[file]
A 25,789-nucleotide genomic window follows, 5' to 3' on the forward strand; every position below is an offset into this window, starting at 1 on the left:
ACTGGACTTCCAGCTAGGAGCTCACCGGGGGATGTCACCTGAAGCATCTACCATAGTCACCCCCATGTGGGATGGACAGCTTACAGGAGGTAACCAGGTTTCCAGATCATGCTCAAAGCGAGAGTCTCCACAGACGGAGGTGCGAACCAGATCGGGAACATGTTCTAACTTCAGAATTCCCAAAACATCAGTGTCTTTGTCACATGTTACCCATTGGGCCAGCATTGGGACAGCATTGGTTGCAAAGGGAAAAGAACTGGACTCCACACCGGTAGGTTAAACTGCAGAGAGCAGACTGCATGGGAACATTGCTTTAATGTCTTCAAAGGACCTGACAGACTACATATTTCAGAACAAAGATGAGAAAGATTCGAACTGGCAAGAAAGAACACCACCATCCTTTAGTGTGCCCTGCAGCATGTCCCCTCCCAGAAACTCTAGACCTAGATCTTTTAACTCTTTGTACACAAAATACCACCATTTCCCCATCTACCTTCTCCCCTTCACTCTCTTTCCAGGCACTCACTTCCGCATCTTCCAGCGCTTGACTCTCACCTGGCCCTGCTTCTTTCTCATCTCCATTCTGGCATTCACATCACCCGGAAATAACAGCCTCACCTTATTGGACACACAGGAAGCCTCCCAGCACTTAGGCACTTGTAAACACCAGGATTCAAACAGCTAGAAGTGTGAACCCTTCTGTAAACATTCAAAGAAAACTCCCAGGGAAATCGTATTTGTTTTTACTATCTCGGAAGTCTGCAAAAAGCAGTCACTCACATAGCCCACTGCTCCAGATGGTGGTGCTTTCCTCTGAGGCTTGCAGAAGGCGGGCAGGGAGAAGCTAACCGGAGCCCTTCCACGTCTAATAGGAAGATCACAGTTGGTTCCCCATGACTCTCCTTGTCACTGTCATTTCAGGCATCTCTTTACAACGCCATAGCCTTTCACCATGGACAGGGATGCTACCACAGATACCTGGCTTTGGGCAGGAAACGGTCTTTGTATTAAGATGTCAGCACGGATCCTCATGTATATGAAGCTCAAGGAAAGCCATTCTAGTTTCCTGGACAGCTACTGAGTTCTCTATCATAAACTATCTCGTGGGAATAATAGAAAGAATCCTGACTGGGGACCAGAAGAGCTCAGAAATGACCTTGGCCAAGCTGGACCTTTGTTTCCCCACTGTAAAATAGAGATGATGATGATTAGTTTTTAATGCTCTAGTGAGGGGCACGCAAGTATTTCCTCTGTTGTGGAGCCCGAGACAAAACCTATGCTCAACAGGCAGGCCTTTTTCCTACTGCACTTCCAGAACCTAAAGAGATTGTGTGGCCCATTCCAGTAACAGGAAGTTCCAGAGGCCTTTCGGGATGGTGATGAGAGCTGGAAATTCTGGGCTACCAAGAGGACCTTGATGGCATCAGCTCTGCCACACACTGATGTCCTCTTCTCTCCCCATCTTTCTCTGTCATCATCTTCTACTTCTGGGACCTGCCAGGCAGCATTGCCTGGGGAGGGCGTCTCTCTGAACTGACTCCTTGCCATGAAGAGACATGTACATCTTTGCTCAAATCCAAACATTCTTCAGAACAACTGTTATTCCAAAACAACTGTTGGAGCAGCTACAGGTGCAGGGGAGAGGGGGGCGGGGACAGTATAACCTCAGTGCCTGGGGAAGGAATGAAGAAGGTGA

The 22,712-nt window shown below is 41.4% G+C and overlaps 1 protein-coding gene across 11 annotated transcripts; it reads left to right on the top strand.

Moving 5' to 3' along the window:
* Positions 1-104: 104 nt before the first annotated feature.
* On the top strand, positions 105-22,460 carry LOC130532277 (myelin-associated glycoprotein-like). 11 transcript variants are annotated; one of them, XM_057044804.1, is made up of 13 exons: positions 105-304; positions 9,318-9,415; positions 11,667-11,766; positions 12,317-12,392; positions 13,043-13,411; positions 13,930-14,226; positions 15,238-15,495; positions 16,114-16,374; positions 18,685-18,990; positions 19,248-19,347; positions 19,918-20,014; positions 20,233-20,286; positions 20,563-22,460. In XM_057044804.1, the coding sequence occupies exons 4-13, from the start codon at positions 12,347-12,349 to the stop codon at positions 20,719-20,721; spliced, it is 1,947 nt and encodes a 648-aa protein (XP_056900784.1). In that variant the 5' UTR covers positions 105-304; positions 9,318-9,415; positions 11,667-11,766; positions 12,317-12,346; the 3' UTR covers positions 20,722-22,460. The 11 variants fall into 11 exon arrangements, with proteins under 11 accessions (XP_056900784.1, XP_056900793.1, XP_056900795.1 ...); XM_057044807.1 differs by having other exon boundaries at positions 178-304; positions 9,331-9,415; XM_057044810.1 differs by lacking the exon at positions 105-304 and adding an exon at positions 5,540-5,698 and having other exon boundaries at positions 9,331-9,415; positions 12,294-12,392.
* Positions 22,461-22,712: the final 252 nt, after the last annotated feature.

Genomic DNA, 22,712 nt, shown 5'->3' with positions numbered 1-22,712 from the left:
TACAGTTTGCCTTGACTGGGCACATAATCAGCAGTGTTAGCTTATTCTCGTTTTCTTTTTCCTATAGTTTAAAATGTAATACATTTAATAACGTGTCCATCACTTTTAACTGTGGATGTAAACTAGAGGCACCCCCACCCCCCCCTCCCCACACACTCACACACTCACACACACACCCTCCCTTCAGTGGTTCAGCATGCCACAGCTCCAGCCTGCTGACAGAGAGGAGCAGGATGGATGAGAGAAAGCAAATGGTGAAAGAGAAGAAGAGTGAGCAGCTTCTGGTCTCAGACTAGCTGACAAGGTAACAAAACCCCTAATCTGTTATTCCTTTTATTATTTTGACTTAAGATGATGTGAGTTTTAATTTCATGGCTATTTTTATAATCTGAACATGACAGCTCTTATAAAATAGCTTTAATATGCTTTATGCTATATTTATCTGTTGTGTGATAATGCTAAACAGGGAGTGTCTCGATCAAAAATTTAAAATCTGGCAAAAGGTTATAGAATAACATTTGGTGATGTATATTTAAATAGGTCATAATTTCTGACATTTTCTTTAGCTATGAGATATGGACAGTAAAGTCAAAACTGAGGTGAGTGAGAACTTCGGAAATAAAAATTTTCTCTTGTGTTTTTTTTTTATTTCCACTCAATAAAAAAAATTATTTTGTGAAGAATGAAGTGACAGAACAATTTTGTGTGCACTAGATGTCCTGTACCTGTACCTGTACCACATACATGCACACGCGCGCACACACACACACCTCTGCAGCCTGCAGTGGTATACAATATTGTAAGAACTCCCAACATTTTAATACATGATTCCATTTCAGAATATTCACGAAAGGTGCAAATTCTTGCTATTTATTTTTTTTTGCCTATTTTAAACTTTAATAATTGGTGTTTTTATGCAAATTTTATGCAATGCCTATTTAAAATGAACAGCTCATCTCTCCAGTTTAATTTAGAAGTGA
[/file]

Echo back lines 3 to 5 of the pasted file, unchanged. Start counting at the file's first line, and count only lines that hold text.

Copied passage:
The 22,712-nt window shown below is 41.4% G+C and overlaps 1 protein-coding gene across 11 annotated transcripts; it reads left to right on the top strand.

Moving 5' to 3' along the window:
* Positions 1-104: 104 nt before the first annotated feature.